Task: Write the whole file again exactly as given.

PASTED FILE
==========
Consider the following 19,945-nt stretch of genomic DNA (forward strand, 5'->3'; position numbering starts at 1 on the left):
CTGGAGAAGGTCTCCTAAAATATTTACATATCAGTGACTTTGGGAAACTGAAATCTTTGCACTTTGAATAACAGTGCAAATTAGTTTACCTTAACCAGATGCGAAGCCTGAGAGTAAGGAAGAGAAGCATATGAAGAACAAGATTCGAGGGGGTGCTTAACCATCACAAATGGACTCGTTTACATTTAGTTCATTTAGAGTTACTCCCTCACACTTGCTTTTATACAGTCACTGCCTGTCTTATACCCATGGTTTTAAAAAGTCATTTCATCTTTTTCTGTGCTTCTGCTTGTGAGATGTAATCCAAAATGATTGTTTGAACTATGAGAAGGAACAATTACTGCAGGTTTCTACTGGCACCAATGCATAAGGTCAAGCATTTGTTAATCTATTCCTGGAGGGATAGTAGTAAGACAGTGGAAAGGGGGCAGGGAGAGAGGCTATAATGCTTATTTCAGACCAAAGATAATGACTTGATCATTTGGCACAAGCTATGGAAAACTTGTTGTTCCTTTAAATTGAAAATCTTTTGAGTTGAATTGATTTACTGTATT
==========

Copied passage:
Consider the following 19,945-nt stretch of genomic DNA (forward strand, 5'->3'; position numbering starts at 1 on the left):
CTGGAGAAGGTCTCCTAAAATATTTACATATCAGTGACTTTGGGAAACTGAAATCTTTGCACTTTGAATAACAGTGCAAATTAGTTTACCTTAACCAGATGCGAAGCCTGAGAGTAAGGAAGAGAAGCATATGAAGAACAAGATTCGAGGGGGTGCTTAACCATCACAAATGGACTCGTTTACATTTAGTTCATTTAGAGTTACTCCCTCACACTTGCTTTTATACAGTCACTGCCTGTCTTATACCCATGGTTTTAAAAAGTCATTTCATCTTTTTCTGTGCTTCTGCTTGTGAGATGTAATCCAAAATGATTGTTTGAACTATGAGAAGGAACAATTACTGCAGGTTTCTACTGGCACCAATGCATAAGGTCAAGCATTTGTTAATCTATTCCTGGAGGGATAGTAGTAAGACAGTGGAAAGGGGGCAGGGAGAGAGGCTATAATGCTTATTTCAGACCAAAGATAATGACTTGATCATTTGGCACAAGCTATGGAAAACTTGTTGTTCCTTTAAATTGAAAATCTTTTGAGTTGAATTGATTTACTGTATT